Bhutan yesterday observed World Kidney Day for the first time. Bhutan will now celebrate the day every year.

The day highlights the importance of kidney health.

The theme of this year’s kidney day is obesity, which is not a new health problem but is affecting an increasing number of people in Bhutan and around the world.

Speaking at the programme in Thimphu, health minister Tandin Wangchuk stressed the importance of maintaining an appropriate body mass to minimise the risks. He also said that it is important for people to engage in physical activities to keep their body healthy.

During the financial year 2015-16, 21 kidney patients were referred to India for treatment, according to him. He said about Nu 21.7 million was spent by the government on treatment.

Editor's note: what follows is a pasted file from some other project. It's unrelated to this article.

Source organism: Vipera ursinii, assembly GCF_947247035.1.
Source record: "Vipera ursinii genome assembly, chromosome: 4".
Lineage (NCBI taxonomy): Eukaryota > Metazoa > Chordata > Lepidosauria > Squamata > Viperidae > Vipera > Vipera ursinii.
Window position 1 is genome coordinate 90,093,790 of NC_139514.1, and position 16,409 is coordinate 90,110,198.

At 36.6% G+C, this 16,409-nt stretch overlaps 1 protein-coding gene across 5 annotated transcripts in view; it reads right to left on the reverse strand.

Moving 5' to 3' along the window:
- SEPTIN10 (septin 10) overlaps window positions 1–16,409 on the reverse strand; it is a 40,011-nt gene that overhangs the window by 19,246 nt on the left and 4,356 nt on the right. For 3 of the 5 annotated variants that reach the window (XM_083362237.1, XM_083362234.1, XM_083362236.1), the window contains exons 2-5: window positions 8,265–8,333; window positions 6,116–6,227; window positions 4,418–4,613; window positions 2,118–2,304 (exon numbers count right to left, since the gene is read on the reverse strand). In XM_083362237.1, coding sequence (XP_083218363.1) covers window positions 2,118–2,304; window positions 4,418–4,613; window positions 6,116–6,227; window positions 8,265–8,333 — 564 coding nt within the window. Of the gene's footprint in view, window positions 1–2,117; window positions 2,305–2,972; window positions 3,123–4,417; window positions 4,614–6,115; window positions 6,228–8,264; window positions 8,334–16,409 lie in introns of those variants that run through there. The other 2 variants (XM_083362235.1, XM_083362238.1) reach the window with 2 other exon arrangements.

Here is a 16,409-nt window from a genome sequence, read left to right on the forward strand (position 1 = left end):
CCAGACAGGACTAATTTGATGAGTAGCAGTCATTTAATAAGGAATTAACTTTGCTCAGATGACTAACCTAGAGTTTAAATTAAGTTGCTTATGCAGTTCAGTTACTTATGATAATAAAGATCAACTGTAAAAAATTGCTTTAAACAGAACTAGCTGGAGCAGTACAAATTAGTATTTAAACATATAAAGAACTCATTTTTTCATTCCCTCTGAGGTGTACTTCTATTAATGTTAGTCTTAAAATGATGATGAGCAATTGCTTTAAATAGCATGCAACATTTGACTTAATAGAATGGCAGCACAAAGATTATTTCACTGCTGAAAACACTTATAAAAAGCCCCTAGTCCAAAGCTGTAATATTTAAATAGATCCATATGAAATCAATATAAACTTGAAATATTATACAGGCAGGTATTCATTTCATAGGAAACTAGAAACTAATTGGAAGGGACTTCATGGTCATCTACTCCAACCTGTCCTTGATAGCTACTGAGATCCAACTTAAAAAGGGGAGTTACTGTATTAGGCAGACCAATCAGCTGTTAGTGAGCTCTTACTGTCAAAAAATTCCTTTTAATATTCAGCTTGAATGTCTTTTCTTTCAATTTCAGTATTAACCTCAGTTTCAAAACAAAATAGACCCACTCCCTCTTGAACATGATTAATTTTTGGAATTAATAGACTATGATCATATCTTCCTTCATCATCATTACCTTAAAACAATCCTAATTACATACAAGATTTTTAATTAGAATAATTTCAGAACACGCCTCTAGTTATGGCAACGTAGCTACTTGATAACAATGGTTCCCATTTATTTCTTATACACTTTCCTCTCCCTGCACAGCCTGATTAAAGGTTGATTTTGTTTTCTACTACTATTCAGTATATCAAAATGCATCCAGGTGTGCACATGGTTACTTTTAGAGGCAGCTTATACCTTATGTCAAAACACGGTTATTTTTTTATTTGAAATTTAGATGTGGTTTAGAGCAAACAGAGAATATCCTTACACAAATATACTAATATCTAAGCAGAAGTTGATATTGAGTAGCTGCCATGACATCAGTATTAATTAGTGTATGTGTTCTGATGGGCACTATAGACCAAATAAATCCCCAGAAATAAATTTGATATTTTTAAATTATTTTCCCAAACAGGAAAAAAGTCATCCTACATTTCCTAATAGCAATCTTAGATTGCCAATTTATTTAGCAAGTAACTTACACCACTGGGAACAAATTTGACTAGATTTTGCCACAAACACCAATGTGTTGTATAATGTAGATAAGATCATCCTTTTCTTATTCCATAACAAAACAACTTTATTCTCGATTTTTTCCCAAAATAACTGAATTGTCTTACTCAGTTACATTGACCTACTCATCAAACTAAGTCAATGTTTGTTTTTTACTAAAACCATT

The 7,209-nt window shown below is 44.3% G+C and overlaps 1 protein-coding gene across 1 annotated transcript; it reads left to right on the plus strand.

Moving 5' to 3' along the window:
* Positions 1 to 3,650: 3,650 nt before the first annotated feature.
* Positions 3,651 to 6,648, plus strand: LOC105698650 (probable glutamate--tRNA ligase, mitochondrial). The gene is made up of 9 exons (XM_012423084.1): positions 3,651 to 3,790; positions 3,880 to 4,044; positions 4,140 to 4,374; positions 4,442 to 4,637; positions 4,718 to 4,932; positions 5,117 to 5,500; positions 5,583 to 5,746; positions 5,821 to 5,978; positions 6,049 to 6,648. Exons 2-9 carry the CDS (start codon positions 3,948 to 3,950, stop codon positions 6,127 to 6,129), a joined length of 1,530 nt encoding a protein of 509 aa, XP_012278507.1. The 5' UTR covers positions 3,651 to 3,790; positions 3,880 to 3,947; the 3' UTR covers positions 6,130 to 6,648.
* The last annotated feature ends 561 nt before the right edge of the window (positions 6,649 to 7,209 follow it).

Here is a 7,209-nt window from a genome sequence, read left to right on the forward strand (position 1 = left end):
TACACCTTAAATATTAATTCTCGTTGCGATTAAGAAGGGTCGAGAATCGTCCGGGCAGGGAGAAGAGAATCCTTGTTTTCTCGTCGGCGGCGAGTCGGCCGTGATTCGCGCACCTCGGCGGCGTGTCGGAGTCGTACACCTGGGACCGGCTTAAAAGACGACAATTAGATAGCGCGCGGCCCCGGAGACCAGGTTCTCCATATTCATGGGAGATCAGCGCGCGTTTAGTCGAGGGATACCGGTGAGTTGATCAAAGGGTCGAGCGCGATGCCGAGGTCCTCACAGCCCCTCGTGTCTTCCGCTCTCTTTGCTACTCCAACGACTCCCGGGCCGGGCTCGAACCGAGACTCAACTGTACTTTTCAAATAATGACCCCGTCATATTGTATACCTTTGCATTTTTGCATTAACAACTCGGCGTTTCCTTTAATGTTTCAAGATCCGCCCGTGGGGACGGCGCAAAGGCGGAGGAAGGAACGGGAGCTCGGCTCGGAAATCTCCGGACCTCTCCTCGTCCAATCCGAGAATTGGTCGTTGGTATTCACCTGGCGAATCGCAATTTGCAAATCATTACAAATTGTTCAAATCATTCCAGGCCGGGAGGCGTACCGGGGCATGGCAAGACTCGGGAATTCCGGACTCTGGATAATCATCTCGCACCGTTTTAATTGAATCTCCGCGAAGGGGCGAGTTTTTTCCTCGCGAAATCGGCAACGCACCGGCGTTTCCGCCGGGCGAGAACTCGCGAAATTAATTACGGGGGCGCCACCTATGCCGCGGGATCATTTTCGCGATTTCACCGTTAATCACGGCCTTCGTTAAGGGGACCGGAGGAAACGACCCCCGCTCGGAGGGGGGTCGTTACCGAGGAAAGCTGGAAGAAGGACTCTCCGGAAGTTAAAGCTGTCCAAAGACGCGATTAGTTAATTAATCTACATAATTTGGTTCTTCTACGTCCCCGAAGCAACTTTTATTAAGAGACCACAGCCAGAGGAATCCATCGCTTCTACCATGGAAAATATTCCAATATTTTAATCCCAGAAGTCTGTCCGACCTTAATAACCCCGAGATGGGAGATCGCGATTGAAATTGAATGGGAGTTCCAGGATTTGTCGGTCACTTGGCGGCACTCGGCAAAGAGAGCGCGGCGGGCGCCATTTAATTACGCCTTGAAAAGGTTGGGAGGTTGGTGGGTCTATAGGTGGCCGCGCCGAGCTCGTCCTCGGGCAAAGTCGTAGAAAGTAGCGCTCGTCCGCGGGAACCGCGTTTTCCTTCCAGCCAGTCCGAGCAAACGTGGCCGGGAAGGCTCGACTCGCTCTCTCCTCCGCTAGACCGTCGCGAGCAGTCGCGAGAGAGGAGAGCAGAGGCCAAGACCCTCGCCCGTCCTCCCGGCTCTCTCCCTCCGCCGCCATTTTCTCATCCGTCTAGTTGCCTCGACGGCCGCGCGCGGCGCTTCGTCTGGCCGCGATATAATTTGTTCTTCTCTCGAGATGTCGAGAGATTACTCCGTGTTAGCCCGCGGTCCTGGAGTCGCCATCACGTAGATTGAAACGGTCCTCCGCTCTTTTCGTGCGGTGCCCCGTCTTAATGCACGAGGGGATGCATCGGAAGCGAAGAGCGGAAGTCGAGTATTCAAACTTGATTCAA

There are 16 dialysis machines in the country. The health minister expressed his gratitude to His Majesty The King for the generous support being provided to the patients.

Dr Lotay Tshering of the Bhutan Kidney Foundation said it is important for people to remind themselves about the importance of kidney health. He said kidney diseases are preventable.

High blood pressure, diabetes, bad food habits, obesity and lack of physical activities, are causes of kidney diseases. “It’s important to spread awareness in our communities,” he said.

Nephrologist Dr Minjur Dorji said there are about 20,000 people suffering from obesity in the country. He said that people would see the impact of the disease on their body only when 80 percent of the organ has been destroyed.

“It’s a silent killer,” he said, adding that creating awareness was important. He said diabetes was one of the main causes of kidney diseases. “However, no proper research has been carried out in the country,” he added.

Dr Minjur Dorji said that minimising the intake of alcohol, salt and oil will reduce the risk of kidney diseases. “Kidney diseases are preventable. We should not smoke,” he said.

MB Subba